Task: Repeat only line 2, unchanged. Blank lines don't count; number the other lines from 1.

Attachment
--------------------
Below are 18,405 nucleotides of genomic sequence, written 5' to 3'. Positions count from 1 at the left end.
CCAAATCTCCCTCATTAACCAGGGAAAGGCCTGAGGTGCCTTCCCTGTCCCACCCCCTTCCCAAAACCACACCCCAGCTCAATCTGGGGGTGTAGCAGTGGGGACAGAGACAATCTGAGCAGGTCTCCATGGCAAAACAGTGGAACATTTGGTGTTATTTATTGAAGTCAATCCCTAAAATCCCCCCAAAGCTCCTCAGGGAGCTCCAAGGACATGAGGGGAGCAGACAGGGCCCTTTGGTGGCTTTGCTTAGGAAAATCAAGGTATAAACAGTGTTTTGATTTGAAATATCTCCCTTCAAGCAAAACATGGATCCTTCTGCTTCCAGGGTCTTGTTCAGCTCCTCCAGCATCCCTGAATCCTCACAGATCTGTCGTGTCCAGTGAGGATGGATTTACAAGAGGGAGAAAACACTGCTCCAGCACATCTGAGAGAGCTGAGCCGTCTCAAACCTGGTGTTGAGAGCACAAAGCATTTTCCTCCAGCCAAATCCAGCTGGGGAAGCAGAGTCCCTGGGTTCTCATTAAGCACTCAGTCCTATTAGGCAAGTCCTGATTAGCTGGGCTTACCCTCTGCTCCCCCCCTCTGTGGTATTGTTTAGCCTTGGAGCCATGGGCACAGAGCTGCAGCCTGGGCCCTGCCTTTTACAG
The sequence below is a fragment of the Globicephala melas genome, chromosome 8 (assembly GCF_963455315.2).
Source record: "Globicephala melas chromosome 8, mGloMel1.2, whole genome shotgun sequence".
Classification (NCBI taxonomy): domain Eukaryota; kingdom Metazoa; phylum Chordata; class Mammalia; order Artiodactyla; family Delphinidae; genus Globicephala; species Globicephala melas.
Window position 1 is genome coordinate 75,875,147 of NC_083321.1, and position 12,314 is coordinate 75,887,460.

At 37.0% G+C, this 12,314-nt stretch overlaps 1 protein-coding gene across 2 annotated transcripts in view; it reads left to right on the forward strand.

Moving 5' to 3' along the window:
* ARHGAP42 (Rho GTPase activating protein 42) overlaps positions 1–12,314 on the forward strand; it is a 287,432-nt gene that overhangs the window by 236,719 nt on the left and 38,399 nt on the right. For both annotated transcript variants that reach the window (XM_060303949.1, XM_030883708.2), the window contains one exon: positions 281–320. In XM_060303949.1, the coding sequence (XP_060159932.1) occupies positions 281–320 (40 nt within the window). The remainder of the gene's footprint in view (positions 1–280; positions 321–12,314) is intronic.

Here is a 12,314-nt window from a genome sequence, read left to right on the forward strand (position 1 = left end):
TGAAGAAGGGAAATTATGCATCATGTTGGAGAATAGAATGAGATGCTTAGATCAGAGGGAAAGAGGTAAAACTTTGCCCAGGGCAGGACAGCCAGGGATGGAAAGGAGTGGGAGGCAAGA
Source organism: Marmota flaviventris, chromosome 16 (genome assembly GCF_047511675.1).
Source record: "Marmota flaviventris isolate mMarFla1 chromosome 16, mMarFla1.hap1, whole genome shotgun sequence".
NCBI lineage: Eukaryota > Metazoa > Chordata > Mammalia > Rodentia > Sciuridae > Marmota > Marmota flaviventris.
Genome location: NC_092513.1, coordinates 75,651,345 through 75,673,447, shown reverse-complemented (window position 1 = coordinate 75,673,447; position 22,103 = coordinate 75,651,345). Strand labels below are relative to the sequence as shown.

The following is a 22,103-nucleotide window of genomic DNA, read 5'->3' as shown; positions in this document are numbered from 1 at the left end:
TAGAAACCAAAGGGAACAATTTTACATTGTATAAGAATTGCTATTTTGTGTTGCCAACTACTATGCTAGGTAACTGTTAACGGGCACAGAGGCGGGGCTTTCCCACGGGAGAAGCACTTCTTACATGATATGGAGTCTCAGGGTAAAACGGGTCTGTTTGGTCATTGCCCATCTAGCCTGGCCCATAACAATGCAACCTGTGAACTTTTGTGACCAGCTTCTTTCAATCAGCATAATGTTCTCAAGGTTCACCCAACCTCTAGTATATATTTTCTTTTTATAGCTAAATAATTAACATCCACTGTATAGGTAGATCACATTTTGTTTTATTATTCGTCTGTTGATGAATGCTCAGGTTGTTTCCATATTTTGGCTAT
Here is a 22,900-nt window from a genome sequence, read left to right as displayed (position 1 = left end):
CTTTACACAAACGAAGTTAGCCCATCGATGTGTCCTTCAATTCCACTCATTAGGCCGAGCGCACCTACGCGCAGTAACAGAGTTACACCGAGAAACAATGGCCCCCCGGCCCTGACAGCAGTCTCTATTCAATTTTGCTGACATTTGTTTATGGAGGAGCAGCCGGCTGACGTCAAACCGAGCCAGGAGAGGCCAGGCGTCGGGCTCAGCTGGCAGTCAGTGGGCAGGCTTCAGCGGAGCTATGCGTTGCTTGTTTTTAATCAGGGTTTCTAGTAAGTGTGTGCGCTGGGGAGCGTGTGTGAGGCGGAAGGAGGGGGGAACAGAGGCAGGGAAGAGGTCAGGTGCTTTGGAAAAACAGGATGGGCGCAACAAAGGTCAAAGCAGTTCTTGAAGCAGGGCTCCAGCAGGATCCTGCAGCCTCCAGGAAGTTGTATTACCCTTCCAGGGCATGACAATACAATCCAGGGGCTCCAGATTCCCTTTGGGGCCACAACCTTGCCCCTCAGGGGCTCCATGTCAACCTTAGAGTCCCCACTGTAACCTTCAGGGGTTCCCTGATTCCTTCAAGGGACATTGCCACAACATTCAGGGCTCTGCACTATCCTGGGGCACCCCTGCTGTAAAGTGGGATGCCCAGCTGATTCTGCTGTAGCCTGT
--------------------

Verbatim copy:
CCAAATCTCCCTCATTAACCAGGGAAAGGCCTGAGGTGCCTTCCCTGTCCCACCCCCTTCCCAAAACCACACCCCAGCTCAATCTGGGGGTGTAGCAGTGGGGACAGAGACAATCTGAGCAGGTCTCCATGGCAAAACAGTGGAACATTTGGTGTTATTTATTGAAGTCAATCCCTAAAATCCCCCCAAAGCTCCTCAGGGAGCTCCAAGGACATGAGGGGAGCAGACAGGGCCCTTTGGTGGCTTTGCTTAGGAAAATCAAGGTATAAACAGTGTTTTGATTTGAAATATCTCCCTTCAAGCAAAACATGGATCCTTCTGCTTCCAGGGTCTTGTTCAGCTCCTCCAGCATCCCTGAATCCTCACAGATCTGTCGTGTCCAGTGAGGATGGATTTACAAGAGGGAGAAAACACTGCTCCAGCACATCTGAGAGAGCTGAGCCGTCTCAAACCTGGTGTTGAGAGCACAAAGCATTTTCCTCCAGCCAAATCCAGCTGGGGAAGCAGAGTCCCTGGGTTCTCATTAAGCACTCAGTCCTATTAGGCAAGTCCTGATTAGCTGGGCTTACCCTCTGCTCCCCCCCTCTGTGGTATTGTTTAGCCTTGGAGCCATGGGCACAGAGCTGCAGCCTGGGCCCTGCCTTTTACAG